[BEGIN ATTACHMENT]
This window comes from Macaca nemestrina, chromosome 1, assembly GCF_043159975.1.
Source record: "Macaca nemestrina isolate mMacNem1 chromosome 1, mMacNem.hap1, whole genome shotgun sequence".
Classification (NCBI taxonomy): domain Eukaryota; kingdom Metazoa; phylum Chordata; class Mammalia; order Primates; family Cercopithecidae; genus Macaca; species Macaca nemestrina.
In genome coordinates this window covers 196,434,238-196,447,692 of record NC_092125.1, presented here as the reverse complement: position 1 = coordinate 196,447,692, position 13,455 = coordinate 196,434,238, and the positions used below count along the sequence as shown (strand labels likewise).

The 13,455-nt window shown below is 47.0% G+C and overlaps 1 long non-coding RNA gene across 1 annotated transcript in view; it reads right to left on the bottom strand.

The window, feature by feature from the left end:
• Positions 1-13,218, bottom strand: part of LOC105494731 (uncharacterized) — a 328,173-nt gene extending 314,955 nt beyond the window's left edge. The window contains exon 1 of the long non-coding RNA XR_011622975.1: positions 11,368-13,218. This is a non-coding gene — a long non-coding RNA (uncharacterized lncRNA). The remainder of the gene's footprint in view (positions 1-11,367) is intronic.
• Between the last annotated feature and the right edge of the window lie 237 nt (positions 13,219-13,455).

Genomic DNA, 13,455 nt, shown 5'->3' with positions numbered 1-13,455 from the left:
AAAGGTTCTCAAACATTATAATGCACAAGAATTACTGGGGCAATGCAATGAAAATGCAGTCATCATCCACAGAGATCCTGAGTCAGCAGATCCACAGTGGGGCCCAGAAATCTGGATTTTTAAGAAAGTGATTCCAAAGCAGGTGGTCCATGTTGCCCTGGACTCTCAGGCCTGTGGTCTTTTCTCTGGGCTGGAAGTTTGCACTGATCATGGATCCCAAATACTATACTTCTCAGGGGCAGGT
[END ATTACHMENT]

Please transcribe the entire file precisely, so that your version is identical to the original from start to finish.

This window comes from Macaca nemestrina, chromosome 1, assembly GCF_043159975.1.
Source record: "Macaca nemestrina isolate mMacNem1 chromosome 1, mMacNem.hap1, whole genome shotgun sequence".
Classification (NCBI taxonomy): domain Eukaryota; kingdom Metazoa; phylum Chordata; class Mammalia; order Primates; family Cercopithecidae; genus Macaca; species Macaca nemestrina.
In genome coordinates this window covers 196,434,238-196,447,692 of record NC_092125.1, presented here as the reverse complement: position 1 = coordinate 196,447,692, position 13,455 = coordinate 196,434,238, and the positions used below count along the sequence as shown (strand labels likewise).

The 13,455-nt window shown below is 47.0% G+C and overlaps 1 long non-coding RNA gene across 1 annotated transcript in view; it reads right to left on the bottom strand.

The window, feature by feature from the left end:
• Positions 1-13,218, bottom strand: part of LOC105494731 (uncharacterized) — a 328,173-nt gene extending 314,955 nt beyond the window's left edge. The window contains exon 1 of the long non-coding RNA XR_011622975.1: positions 11,368-13,218. This is a non-coding gene — a long non-coding RNA (uncharacterized lncRNA). The remainder of the gene's footprint in view (positions 1-11,367) is intronic.
• Between the last annotated feature and the right edge of the window lie 237 nt (positions 13,219-13,455).

Genomic DNA, 13,455 nt, shown 5'->3' with positions numbered 1-13,455 from the left:
AAAGGTTCTCAAACATTATAATGCACAAGAATTACTGGGGCAATGCAATGAAAATGCAGTCATCATCCACAGAGATCCTGAGTCAGCAGATCCACAGTGGGGCCCAGAAATCTGGATTTTTAAGAAAGTGATTCCAAAGCAGGTGGTCCATGTTGCCCTGGACTCTCAGGCCTGTGGTCTTTTCTCTGGGCTGGAAGTTTGCACTGATCATGGATCCCAAATACTATACTTCTCAGGGGCAGGT